“It was brutal,” said current junior Kayle Vrieze. “It was super cold. The worst part for me was at halftime, having to go back outside.”

The return to indoor soccer doesn’t involve section or state quarterfinal games, and fingers are crossed annually that the weather will cooperate for those contests. In late October last year, snow had to be shoveled off the field during a Class 1A boys state quarterfinal doubleheader at Chisago Lakes High School. On the same evening, the conditions were similar for a 1A boys doubleheader at Benilde-St. Margaret’s in St. Louis Park. One of the victorious teams there was Breck, which advanced to the state title game before losing to Orono in overtime.

“By the time we played in the semifinals at SCSU it was seasonably pretty nice,” Breck coach George Stuempfig said. “It was our quarterfinal at Benilde-St. Margaret’s that was miserable, weather-wise. We were the late game, and by that time the rain was changing to snow and the wind was ferocious.”

Orono girls coach Erin Murray, the mother of three young children, said her husband had his hands full in keeping the kids warm and comfortable during blisteringly cold games in St. Cloud.

“Watching these game with three young kids was not ideal for my husband,” she said. “I had a brother and sister that didn't come to many of our games in St. Cloud because their children were young. I know of grandparents that would have been at our games if they were indoors.”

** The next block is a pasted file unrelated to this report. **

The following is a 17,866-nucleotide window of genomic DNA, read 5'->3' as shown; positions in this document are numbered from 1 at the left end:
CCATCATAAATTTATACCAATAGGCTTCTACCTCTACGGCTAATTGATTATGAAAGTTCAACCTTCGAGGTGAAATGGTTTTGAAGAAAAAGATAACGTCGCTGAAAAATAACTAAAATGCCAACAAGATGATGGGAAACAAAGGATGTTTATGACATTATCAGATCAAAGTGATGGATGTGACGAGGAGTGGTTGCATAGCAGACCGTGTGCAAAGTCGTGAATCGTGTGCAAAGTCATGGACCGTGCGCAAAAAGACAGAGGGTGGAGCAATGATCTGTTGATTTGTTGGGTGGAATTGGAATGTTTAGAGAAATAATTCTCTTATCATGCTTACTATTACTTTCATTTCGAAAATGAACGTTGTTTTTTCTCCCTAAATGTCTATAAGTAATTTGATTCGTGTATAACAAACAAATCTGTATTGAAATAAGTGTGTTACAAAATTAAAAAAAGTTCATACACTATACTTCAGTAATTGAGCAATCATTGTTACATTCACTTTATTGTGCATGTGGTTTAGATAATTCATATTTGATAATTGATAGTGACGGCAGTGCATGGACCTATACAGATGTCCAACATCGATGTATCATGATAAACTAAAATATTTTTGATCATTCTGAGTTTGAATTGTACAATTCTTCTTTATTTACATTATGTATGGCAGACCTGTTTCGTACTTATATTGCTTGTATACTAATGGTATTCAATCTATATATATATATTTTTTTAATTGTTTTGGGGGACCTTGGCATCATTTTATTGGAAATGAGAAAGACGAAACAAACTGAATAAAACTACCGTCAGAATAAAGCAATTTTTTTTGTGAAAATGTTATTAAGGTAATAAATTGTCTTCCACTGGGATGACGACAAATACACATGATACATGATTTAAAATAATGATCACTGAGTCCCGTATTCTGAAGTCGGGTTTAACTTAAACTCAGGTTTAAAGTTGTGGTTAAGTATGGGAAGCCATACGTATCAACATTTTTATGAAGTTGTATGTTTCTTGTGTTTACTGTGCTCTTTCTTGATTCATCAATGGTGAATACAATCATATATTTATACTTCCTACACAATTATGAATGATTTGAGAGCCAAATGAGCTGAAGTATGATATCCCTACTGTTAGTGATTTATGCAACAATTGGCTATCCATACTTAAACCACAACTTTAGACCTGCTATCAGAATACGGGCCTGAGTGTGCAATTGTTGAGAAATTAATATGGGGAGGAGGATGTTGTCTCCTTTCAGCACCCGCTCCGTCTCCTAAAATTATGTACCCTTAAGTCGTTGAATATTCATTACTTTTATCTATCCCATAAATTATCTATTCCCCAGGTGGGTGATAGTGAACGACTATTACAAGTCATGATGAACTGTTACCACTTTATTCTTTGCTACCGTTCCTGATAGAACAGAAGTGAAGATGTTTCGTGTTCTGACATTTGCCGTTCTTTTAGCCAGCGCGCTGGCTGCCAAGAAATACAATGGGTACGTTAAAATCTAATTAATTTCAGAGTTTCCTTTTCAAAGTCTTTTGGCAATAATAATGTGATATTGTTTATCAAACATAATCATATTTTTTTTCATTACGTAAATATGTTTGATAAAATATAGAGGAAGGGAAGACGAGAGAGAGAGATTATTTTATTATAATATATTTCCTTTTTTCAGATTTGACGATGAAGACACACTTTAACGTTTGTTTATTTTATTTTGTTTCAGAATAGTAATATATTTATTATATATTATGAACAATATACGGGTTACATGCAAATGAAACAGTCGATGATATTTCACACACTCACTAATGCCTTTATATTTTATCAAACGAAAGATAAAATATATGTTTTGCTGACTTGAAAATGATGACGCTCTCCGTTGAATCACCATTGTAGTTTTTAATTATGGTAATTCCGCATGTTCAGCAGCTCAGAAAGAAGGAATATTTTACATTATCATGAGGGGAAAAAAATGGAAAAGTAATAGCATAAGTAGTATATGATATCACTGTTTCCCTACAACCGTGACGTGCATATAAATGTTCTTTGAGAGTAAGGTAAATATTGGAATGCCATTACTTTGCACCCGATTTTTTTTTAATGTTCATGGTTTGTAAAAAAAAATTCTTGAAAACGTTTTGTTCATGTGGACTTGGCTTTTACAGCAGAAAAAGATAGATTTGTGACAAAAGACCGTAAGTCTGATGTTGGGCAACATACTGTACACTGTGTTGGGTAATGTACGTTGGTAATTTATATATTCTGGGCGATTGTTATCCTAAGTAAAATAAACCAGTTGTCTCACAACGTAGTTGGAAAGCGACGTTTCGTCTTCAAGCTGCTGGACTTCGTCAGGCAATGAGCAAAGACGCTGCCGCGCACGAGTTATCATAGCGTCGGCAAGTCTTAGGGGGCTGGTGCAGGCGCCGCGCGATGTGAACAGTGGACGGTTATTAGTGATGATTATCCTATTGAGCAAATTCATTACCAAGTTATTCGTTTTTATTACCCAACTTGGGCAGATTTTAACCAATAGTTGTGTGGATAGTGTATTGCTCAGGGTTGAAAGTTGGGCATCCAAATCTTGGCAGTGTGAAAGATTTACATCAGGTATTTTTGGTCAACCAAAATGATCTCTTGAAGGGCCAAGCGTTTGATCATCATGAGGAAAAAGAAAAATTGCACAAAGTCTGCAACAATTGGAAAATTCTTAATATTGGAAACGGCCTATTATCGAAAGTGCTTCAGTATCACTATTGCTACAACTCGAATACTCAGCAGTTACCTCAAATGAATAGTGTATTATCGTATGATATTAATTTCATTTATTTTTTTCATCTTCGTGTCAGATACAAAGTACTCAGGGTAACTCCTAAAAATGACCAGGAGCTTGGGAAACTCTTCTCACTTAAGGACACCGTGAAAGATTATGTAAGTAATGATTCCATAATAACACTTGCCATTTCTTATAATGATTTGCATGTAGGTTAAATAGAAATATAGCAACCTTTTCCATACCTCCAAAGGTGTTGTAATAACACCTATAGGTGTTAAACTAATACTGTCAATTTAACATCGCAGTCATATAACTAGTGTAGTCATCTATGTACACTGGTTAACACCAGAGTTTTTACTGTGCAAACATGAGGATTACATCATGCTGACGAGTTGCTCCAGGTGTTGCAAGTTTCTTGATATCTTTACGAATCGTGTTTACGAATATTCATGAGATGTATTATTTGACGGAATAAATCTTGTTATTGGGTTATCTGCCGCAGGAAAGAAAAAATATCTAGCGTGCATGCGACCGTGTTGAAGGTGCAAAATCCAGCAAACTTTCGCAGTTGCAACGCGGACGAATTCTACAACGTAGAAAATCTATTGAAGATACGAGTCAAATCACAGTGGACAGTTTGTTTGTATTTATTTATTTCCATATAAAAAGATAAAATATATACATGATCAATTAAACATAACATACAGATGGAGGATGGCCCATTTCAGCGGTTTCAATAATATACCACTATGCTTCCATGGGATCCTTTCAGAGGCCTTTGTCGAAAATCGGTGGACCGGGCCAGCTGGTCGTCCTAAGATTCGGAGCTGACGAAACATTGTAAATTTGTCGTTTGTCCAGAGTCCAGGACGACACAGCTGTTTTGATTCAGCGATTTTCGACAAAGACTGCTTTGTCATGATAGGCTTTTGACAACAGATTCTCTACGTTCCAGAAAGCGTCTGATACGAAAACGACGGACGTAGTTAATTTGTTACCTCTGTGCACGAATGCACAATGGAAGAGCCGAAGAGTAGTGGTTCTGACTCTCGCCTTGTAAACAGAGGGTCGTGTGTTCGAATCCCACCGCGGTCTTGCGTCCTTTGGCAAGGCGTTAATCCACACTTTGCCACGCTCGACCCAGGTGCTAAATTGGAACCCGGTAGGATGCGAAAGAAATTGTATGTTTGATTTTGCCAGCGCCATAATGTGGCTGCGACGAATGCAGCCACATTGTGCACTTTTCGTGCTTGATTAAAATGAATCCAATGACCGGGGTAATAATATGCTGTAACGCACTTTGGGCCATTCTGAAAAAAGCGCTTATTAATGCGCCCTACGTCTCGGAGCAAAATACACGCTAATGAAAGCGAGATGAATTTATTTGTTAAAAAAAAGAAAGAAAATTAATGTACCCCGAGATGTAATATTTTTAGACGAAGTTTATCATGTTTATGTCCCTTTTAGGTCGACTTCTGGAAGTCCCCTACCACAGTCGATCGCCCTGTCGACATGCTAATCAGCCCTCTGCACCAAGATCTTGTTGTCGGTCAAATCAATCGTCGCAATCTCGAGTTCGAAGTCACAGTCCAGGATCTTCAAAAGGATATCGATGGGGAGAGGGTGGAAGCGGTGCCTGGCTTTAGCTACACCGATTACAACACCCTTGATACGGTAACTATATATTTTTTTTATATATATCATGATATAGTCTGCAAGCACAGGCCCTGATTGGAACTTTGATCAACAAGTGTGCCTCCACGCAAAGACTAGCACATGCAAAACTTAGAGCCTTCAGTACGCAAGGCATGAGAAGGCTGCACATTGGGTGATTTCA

One person who has been through games at the Metrodome as well as Husky Stadium over the last five years – and would love to have his team play in the new Vikings stadium – is Eagan girls soccer coach Bulut Ozturk. He was the coach at Lakeville North when the Panthers reached the Metrodome three years in a row, then took over at Eagan before the Wildcats’ two-year championship run.

“I’m pretty pumped,” he said. “I was pretty spoiled, going into the Metrodome every single year. We went to St. Cloud, where the elements, the conditions, were tough. It was cold. It just wasn’t easy. Of course, I’m not complaining, we won back-to-back state championships there. But we’re happy. I think everyone is excited to go back inside.”

MSHSL football state semifinals and Prep Bowl championship games also will return indoors this fall, with those games played between Nov. 17 and 26. For both soccer and football, anticipation is building for crowds of sport-specific diehards as well as other fans who will want to see the new stadium at high school prices rather than pay NFL prices to watch the Vikings; the most expensive single-session ticket will be $14 for football and $12 for soccer.

“(The new stadium) is spectacular,” Breck’s Stuempfig said. “I was there for the Chelsea-A.C. Milan game. My son, who was with me, said ‘Imagine playing a state tournament game in here.’ I looked around and it struck me that it would be a great experience for our guys.

“We mentioned it in passing to our team, but of course a lot has to happen in order to make it that far, and we don't want it to be a distraction. Yet we very much appreciate that the MSHSL has negotiated to play state tournament games there, because it will be an extremely memorable experience for whoever makes it to play in those games.”

*Schools/teams John has seen/visited: 20
*Miles John has driven in the Toyota Camry in 2016-17: 1,083